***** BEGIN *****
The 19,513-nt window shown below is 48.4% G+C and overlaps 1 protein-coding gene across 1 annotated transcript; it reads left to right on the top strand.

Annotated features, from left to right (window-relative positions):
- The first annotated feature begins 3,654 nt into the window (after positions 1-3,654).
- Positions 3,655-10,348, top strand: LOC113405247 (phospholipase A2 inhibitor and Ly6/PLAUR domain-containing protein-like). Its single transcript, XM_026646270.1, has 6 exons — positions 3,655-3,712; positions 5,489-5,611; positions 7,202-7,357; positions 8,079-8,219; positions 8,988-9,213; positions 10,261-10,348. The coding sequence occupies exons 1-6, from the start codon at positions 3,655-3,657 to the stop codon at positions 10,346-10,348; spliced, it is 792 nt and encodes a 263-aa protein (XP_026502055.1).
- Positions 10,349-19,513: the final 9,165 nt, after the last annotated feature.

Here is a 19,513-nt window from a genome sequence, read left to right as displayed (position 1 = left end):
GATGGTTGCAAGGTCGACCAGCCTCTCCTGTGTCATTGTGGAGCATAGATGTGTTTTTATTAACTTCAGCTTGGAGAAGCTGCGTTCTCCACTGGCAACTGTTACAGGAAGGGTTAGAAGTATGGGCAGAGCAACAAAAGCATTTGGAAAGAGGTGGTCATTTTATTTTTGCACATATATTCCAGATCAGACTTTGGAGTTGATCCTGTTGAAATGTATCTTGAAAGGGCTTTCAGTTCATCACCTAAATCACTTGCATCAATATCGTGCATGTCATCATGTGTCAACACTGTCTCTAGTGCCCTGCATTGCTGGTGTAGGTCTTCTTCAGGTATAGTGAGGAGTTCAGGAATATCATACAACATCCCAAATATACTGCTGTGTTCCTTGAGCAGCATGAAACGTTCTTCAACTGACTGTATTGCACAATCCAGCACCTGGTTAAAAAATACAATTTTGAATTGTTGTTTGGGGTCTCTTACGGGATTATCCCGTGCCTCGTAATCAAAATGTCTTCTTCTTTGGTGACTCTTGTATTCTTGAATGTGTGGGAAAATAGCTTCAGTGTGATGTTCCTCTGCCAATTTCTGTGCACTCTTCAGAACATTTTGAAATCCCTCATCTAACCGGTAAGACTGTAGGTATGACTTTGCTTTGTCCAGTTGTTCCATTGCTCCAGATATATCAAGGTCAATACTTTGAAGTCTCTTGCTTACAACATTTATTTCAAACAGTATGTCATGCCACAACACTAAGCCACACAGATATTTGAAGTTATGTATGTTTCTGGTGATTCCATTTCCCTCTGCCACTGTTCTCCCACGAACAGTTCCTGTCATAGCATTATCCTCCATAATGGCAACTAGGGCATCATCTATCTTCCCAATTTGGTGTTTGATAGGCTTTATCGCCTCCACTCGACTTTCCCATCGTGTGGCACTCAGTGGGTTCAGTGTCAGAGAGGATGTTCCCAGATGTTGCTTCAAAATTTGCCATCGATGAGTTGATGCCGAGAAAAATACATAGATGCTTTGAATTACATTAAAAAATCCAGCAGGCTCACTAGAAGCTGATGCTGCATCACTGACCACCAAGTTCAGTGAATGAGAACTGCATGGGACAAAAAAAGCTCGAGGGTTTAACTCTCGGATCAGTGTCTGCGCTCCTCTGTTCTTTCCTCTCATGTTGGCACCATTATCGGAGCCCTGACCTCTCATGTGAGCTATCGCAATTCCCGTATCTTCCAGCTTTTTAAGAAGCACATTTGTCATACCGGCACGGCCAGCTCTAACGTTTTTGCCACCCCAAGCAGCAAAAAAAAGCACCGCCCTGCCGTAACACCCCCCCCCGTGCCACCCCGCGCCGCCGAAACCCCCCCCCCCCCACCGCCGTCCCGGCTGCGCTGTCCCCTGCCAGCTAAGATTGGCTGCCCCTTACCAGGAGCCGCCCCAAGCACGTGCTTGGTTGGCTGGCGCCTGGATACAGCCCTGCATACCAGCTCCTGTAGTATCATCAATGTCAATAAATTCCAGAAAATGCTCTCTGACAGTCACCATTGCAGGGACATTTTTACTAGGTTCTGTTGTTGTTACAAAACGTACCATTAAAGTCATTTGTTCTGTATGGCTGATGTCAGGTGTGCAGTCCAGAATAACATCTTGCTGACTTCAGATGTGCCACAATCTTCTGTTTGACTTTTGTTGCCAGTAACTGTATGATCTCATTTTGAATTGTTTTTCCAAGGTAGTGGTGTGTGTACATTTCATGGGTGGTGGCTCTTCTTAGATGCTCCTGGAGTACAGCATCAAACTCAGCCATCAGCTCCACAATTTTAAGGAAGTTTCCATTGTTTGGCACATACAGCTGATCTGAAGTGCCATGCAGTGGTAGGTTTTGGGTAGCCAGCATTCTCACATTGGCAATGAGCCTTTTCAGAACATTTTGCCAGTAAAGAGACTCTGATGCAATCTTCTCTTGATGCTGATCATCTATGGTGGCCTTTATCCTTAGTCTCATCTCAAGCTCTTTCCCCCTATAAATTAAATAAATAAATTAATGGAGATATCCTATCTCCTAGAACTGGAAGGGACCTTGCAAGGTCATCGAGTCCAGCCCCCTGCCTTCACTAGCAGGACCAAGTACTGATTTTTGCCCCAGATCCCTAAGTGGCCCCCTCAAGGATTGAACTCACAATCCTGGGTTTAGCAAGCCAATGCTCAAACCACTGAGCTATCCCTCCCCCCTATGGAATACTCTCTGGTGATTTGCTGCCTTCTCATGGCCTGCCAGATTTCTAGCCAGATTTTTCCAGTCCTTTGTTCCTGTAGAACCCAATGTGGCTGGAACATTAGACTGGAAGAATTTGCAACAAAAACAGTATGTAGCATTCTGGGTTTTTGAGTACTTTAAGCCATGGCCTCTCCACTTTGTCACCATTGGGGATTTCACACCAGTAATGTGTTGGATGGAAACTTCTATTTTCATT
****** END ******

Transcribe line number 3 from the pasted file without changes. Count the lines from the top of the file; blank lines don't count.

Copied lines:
- The first annotated feature begins 3,654 nt into the window (after positions 1-3,654).